A gray rainy and overcast day seemed perfect to continue working out the story of our ballet about The Rose Garden Princess. I began by reassuring timid little Emily if there happened to be a real-life Evil King, we would be able to smell him before he got anywhere near us. Nothing smells worse than a wet rat or opossum or raccoon or any other type of predator you can imagine!

(Everyone raised their beaks into the air as high as they could and sniffed.)

All seemed safe and so we entered Gracie’s dream again.

“I smell chickens!” bellowed the Evil King Of Darkest Night. “Smelly filthy nasty dirty chickens!”

He sniffed and wiggled his nose in all directions to pick up the smell of The Garden Princesses.

(Gracie and all of the others hunkered down with barely their beaks peaking out from their feathery pile.)

“Do we really smell that bad?” asked Emily who is always concerned about being as perfect a lady as possible.

“No, absolutely not. You smell wonderfully sweet,” I reassured her. “But sometimes evil characters say things to make you doubt yourself so they can take advantage of you.”

(Everyone nodded in agreement.)

“I will find you miserable chickens!” he screeched. “And when I do I will carry you away with me. You will lay eggs for me until you can’t lay any more eggs, and then I’m going to eat you! I will eat every last one of you! The last sound the last of you will ever hear will be the crunching of the bones of the others who have been gobbled up first!”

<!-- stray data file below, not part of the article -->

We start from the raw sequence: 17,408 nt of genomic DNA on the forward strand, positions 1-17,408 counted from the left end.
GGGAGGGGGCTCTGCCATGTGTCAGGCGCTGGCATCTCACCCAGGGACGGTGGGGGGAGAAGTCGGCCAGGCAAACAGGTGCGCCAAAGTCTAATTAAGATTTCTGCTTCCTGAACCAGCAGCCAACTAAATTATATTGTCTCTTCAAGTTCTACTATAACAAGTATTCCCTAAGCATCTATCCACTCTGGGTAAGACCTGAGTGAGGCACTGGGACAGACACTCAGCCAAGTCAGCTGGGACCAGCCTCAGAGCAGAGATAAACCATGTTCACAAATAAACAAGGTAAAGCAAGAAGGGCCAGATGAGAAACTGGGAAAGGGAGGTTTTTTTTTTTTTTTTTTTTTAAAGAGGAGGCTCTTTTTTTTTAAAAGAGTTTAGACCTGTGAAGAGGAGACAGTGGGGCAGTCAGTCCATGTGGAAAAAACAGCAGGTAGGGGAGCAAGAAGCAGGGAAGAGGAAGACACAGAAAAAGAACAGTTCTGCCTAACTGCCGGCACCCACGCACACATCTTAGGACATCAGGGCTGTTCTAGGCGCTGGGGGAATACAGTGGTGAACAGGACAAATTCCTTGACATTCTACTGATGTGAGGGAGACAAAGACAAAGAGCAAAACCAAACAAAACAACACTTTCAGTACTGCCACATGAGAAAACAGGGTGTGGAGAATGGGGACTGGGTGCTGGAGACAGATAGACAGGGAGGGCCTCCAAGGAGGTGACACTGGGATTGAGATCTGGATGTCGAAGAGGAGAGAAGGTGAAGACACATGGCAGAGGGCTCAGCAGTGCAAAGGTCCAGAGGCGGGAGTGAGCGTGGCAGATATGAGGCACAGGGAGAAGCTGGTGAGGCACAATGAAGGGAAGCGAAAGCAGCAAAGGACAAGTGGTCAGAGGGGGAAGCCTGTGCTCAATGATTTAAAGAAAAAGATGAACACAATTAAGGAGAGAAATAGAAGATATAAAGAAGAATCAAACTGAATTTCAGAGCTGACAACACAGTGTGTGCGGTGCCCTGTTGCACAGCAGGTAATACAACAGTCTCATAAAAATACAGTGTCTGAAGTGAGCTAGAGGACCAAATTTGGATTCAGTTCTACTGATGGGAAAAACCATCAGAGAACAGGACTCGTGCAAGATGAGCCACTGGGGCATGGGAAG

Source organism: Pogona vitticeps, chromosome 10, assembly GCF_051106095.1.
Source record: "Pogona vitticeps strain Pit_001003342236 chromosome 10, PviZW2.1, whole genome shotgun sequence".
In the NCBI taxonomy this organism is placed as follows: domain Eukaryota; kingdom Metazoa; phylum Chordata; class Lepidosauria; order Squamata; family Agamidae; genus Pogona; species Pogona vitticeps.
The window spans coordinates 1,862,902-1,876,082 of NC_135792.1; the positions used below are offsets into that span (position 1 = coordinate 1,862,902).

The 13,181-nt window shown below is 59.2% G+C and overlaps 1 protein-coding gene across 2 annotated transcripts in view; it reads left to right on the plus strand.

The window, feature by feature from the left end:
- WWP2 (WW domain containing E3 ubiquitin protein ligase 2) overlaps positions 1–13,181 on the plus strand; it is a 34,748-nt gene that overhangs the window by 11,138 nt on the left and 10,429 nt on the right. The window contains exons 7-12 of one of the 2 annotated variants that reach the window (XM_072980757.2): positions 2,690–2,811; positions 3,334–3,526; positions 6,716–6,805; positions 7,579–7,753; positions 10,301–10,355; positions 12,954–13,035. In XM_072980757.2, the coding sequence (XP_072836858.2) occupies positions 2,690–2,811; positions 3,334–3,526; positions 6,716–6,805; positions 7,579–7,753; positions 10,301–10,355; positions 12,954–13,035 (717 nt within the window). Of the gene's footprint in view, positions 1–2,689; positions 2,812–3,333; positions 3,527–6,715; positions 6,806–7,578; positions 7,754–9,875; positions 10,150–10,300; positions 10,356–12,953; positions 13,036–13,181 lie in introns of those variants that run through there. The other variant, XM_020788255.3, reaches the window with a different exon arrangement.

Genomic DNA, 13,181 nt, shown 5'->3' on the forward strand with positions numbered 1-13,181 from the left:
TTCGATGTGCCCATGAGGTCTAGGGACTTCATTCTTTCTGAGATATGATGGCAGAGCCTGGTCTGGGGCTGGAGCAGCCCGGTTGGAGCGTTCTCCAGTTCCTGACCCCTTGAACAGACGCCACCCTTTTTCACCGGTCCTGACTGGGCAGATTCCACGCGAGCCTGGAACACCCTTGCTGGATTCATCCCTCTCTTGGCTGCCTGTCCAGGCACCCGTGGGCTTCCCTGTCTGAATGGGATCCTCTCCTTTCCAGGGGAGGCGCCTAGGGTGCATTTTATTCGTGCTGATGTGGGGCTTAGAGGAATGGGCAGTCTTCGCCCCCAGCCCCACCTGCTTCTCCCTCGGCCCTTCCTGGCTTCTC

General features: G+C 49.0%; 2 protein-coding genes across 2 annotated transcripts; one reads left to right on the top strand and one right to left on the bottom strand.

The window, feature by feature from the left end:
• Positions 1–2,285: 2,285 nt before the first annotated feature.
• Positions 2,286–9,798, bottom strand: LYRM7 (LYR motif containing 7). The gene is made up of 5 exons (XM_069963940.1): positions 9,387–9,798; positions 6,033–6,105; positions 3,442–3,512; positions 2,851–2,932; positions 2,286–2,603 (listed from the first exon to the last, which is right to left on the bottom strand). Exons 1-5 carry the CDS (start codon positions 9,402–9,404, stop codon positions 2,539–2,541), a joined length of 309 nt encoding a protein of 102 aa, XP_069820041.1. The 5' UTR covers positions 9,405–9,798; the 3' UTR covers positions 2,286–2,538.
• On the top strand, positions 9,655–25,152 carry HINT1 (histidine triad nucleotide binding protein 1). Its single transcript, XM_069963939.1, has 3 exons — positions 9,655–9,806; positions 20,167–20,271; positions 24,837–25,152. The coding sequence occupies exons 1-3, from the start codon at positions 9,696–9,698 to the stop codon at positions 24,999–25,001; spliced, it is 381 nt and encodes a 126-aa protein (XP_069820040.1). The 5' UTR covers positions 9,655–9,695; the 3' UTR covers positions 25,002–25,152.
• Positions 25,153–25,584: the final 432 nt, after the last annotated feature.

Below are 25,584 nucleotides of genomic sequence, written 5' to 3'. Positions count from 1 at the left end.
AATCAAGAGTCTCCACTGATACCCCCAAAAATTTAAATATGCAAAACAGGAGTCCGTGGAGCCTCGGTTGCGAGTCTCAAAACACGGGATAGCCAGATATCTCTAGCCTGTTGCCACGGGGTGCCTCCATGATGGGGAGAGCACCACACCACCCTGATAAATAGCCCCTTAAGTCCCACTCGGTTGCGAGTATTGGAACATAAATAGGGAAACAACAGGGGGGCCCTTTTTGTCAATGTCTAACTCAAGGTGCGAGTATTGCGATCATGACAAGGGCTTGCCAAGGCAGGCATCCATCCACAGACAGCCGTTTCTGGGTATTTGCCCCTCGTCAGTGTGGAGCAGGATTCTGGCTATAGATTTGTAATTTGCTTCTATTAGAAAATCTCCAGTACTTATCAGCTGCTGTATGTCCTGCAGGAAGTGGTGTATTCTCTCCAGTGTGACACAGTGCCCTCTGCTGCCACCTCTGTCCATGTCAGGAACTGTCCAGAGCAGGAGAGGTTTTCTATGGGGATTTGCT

(Everyone muttered, “That awful beast! Chicken thief! Murderer!” But no one said it very loudly. After all, there really might be an Evil King Of Darkest Night.)

As he slowly moved through the Great Garden, all of the flowers that the Garden Princesses loved began to wither and turn to ashes. The Air Shadows swirled around The Evil King Of Darkness faster and faster as each carefully tended collection of beauty was destroyed.

(All of my chickens were silent. They did not know what to say.)

Finally Amelia spoke up. “You’re going to tell us he made it to the center of The Great Garden, aren’t you?”

“Yes.”

“And that he captured The Garden Princesses,” added Emily.

“Yes.”

“Will The Rose Garden Princess and the other Princesses dance in this part of the ballet?” asked Gracie. I could tell she was working out the choreography and costuming in her creative mind.